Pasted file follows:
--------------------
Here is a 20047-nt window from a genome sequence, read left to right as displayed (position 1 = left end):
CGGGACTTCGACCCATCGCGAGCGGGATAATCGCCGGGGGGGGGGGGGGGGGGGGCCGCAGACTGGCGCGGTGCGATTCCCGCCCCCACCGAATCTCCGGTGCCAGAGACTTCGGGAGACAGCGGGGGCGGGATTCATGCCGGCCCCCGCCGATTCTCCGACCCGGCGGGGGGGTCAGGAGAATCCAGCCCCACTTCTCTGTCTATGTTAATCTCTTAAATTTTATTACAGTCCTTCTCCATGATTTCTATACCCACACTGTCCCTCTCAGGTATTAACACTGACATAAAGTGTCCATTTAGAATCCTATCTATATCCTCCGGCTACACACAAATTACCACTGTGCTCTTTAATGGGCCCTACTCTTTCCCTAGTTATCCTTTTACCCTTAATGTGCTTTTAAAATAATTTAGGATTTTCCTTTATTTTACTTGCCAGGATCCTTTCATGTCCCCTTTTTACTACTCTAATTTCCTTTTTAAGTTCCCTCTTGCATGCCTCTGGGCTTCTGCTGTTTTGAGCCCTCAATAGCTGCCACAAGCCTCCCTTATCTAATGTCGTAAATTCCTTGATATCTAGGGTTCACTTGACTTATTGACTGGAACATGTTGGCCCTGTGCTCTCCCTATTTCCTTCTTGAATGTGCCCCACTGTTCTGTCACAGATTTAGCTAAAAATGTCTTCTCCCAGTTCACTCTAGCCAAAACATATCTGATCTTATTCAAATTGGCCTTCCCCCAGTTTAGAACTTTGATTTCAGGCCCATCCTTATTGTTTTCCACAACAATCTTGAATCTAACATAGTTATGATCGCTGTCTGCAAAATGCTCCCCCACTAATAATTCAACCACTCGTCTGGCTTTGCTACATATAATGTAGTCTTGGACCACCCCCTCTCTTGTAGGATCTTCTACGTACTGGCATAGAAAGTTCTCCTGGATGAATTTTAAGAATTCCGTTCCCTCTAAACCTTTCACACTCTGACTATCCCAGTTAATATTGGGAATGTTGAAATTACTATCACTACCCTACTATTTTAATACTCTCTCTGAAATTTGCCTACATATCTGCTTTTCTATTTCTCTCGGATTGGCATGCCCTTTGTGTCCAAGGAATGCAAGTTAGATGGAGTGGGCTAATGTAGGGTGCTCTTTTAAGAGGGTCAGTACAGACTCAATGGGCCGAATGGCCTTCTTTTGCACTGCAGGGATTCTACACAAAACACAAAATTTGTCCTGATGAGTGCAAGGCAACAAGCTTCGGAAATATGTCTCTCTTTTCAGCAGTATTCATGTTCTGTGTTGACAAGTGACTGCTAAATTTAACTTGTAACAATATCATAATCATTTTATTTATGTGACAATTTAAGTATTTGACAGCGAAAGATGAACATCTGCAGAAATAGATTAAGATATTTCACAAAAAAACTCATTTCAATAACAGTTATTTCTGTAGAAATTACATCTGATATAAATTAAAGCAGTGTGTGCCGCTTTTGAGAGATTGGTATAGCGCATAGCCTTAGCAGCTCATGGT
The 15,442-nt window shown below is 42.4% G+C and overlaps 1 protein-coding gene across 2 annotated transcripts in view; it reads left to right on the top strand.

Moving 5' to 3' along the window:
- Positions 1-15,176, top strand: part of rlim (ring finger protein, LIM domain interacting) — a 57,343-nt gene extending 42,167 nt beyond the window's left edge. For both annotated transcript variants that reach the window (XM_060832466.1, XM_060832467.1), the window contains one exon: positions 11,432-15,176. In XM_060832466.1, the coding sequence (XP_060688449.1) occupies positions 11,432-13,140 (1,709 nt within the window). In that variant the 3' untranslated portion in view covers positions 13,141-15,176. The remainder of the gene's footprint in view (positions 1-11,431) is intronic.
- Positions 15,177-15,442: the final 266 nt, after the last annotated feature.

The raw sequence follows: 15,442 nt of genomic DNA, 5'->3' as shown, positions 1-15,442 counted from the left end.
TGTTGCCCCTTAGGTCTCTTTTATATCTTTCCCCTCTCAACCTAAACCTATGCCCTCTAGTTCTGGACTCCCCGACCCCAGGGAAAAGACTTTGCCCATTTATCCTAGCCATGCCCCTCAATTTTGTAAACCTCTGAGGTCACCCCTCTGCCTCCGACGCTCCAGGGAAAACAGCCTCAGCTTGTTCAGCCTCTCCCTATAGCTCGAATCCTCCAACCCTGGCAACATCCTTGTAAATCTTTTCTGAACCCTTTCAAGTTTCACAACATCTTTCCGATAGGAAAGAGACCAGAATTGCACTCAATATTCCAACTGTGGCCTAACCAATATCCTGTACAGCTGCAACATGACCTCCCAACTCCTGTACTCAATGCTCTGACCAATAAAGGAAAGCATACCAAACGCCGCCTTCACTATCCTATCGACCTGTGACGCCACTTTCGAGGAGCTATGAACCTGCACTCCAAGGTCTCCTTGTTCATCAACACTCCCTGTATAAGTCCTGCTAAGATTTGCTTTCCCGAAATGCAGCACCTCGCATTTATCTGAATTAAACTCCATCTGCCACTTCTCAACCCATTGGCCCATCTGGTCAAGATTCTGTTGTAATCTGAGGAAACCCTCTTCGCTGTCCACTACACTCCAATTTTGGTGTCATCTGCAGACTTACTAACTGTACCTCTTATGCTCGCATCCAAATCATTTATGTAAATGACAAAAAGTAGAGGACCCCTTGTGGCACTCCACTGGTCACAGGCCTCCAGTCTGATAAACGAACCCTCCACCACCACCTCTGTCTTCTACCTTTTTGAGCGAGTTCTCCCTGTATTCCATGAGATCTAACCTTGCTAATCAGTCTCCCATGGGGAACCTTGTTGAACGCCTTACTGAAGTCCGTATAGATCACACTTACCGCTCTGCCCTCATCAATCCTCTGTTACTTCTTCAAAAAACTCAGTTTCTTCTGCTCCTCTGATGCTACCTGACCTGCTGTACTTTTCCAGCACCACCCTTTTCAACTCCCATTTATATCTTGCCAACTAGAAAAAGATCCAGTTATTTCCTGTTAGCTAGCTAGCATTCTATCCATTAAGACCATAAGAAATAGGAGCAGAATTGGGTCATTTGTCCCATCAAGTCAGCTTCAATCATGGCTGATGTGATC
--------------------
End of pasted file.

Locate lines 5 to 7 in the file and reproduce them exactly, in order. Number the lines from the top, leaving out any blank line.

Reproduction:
- Positions 1-15,176, top strand: part of rlim (ring finger protein, LIM domain interacting) — a 57,343-nt gene extending 42,167 nt beyond the window's left edge. For both annotated transcript variants that reach the window (XM_060832466.1, XM_060832467.1), the window contains one exon: positions 11,432-15,176. In XM_060832466.1, the coding sequence (XP_060688449.1) occupies positions 11,432-13,140 (1,709 nt within the window). In that variant the 3' untranslated portion in view covers positions 13,141-15,176. The remainder of the gene's footprint in view (positions 1-11,431) is intronic.
- Positions 15,177-15,442: the final 266 nt, after the last annotated feature.

The raw sequence follows: 15,442 nt of genomic DNA, 5'->3' as shown, positions 1-15,442 counted from the left end.